Local & Traditional Knowledge

An Ahtna Athabaskan camp on the east bank of the Copper River. The drawing was made by a U.S. Army explorer in 1895

An Ahtna Athabaskan camp on the east bank of the Copper River. The drawing was made by a U.S. Army explorer in 1895, (image courtesy: Alaska Historical Library, Alaska Centennial Collection)

Local and traditional knowledge can inform and augment scientific data, and vice versa. That’s why the Copper River Knowledge System includes local and traditional knowledge in its scope. In presenting traditional knowledge in tandem with scientific knowledge, practitioners can attempt to weave the two together and create a more holistic view of the socio-economic and socio-environmental context to which the scientific data are presented. An understanding of local and traditional knowledge and how it differs from scientific knowledge is an important basis for determining how to use it. Knowing what it contains and how it is acquired and held is fundamental to being able to make good use of the knowledge and to encourage all parties to be aware of the added value its use will bring.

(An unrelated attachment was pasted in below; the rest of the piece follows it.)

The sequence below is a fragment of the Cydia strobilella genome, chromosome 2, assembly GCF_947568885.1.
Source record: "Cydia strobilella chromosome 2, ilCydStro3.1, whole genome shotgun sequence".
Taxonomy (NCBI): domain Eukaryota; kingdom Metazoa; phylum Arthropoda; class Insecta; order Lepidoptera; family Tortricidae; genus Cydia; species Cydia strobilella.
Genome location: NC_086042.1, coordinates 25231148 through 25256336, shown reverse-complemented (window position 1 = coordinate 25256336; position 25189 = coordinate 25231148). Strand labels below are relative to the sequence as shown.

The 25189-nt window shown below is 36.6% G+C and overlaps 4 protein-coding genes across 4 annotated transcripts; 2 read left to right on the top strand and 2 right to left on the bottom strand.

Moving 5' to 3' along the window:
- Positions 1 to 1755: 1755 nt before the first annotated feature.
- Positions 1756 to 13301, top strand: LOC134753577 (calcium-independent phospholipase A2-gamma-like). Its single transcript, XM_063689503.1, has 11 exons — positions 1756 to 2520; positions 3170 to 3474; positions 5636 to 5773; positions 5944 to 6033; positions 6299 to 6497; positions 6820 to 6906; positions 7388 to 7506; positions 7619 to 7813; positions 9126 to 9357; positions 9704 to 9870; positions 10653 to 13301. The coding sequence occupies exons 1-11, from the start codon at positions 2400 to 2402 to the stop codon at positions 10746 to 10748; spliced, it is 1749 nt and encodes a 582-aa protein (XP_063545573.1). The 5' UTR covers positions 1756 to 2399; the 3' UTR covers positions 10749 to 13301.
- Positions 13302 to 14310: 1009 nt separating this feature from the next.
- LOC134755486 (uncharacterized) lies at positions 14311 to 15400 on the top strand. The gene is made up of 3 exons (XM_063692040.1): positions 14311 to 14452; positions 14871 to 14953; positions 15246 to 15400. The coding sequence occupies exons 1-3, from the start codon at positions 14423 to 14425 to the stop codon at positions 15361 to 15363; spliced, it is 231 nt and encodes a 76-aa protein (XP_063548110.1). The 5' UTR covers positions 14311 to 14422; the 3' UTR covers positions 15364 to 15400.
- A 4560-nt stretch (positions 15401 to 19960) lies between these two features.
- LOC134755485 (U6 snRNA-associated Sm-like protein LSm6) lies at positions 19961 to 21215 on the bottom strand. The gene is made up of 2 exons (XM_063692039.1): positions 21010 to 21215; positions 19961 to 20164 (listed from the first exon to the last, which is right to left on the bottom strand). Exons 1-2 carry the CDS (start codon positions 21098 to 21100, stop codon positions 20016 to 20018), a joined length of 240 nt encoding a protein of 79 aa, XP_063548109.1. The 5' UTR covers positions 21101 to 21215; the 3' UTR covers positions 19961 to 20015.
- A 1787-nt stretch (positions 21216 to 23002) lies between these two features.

Most indigenous people have traditional songs, stories, legends, dreams, methods and practices as means of transmitting specific human elements of traditional knowledge. Sometimes it is preserved in artifacts handed from father to son or mother to daughter. In indigenous knowledge systems, there is usually no real separation between secular and sacred knowledge and practice — they are one and the same. In virtually all of these systems, knowledge is transmitted directly from individual to individual.

Several efforts throughout the Copper River watershed have worked with local communities to document traditional Ahtna knowledge. Some of this information, such as traditional Ahtna place names, is documented in the spatial portal component of the Copper River Knowledge System, whereas other information is presented in the tab titled “Ahtna knowledge of salmon and non-salmon species.”

© 2011 Copper River Knowledge System